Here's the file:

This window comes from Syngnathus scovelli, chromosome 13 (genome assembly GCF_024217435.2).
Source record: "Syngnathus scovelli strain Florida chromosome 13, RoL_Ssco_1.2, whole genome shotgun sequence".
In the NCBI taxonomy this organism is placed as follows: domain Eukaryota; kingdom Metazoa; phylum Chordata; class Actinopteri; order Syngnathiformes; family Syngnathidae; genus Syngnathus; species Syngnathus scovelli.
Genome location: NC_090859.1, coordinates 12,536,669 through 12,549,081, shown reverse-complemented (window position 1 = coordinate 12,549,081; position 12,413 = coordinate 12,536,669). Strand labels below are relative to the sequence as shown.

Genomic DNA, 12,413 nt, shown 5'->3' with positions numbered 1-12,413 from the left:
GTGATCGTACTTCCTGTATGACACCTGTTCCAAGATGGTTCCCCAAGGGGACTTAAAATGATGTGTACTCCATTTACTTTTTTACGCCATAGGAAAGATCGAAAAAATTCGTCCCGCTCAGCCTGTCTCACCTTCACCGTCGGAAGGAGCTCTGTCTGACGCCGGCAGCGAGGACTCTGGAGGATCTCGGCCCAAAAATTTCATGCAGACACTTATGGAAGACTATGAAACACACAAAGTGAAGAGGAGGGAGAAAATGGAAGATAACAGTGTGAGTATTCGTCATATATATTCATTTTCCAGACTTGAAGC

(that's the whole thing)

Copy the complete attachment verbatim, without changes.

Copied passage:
This window comes from Syngnathus scovelli, chromosome 13 (genome assembly GCF_024217435.2).
Source record: "Syngnathus scovelli strain Florida chromosome 13, RoL_Ssco_1.2, whole genome shotgun sequence".
In the NCBI taxonomy this organism is placed as follows: domain Eukaryota; kingdom Metazoa; phylum Chordata; class Actinopteri; order Syngnathiformes; family Syngnathidae; genus Syngnathus; species Syngnathus scovelli.
Genome location: NC_090859.1, coordinates 12,536,669 through 12,549,081, shown reverse-complemented (window position 1 = coordinate 12,549,081; position 12,413 = coordinate 12,536,669). Strand labels below are relative to the sequence as shown.

Genomic DNA, 12,413 nt, shown 5'->3' with positions numbered 1-12,413 from the left:
GTGATCGTACTTCCTGTATGACACCTGTTCCAAGATGGTTCCCCAAGGGGACTTAAAATGATGTGTACTCCATTTACTTTTTTACGCCATAGGAAAGATCGAAAAAATTCGTCCCGCTCAGCCTGTCTCACCTTCACCGTCGGAAGGAGCTCTGTCTGACGCCGGCAGCGAGGACTCTGGAGGATCTCGGCCCAAAAATTTCATGCAGACACTTATGGAAGACTATGAAACACACAAAGTGAAGAGGAGGGAGAAAATGGAAGATAACAGTGTGAGTATTCGTCATATATATTCATTTTCCAGACTTGAAGC